He is the patriarch of his family and one of the patriarchs of the Senate, where the 68-year-old statesman has been serving Massachusetts since 1962. It's no secret where he stands on the issues, but the personal parts of Ted Kennedy's life remain a mystery.
How have the tragedies affected him? How has he found the will to go on? Last summer when his nephew John F. Kennedy Jr.'s plane crashed, the family gathered in Hyannis to try to cope with the loss. 60 Minutes II went back with the senator 10 days ago.
"Well, that was a very difficult time," the senator says. "We've had, you know, the difficult losses in the family. I remember the Friday night - I guess night, actually, that he was lost, and we gathered at Ethel's house....I better walk along."
Talking about loss is not the way Kennedy gets through it. He just moves on.
"You try to live with the upside and the positive aspects of it," he says. "The happy aspects and the joyous aspects. And try to muffle down the other kinds of concerns and anxiety and the sadness of it. And know that you have no alternative but to continue on. And so you do."
He explains what consoles him: "the prayers, the notes make a great deal of difference to me." He adds, "And they did last summer. I suppose I don't do as well as maybe others in being able to sort of talk about those inner feelings and emotions that have been very close to my - deep in my heart and soul. And I don't do that terribly well."
"It's hard for me to realize that people don't see Teddy the way that we in our family do," says Caroline Kennedy Schlossberg. She almost never gives interviews, but she sat down with CBS News at her home in Manhattan to talk about her uncle as the family knows him.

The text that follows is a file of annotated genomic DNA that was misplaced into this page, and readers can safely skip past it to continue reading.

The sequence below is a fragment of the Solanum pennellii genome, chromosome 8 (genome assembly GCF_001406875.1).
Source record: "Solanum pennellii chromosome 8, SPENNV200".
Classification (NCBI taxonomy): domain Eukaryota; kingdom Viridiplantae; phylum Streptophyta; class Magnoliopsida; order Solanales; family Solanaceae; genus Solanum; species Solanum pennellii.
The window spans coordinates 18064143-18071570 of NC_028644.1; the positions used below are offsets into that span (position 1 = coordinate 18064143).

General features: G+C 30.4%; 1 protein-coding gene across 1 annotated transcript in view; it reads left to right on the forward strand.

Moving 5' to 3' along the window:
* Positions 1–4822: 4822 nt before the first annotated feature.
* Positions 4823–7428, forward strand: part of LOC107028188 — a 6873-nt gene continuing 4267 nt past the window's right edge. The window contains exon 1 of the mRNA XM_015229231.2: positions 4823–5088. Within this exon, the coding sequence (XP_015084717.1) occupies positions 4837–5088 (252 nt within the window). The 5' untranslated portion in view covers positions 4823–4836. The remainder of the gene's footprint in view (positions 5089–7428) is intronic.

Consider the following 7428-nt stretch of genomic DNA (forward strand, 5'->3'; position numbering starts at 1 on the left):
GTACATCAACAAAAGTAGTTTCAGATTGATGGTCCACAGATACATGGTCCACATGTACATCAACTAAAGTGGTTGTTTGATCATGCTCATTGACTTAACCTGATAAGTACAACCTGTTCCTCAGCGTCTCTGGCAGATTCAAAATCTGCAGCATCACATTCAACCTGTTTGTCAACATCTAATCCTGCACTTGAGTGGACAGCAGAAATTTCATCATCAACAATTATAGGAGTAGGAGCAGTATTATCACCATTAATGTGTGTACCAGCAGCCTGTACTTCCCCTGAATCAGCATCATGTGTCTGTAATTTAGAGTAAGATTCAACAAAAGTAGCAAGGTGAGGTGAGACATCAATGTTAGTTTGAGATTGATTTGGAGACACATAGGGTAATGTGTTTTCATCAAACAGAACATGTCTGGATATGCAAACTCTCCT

"The thing that really sets him apart for anybody is his thoughtfulness, and his sort of huge heart," says Schlossberg of her uncle. "And he is just there for all of us, all the time. He has been, really for my whole life. He loves kids, and he is really a pied piper. And he was that way for me and my brother growing up and all my cousins. And now he's doing it all over again with another generation of great-grandchildren."
He tells the kids what it was like for him growing up. "Being able to look at it through him and through generations, they really begin to get a sense of history," she says. "What Boston was like, and it's just a fantastic way for them to learn about their family and the past."
The past always leads back to Grampa Fitzgerald, the irrepressible mayor of Boston known as Honey Fitz. And Ted Kennedy does a mean Honey Fitz impression:
"He'd get up very early in the morning, and he'd call Clem Norton, who was a figure in The Last Hurrah," Kennedy recalls. "And he'd go down to the fish pier in Boston to find out what fish was a pound. And then he'd say to Norton, 'Norton, let's go over and watch the boys row over in Cambridge.'"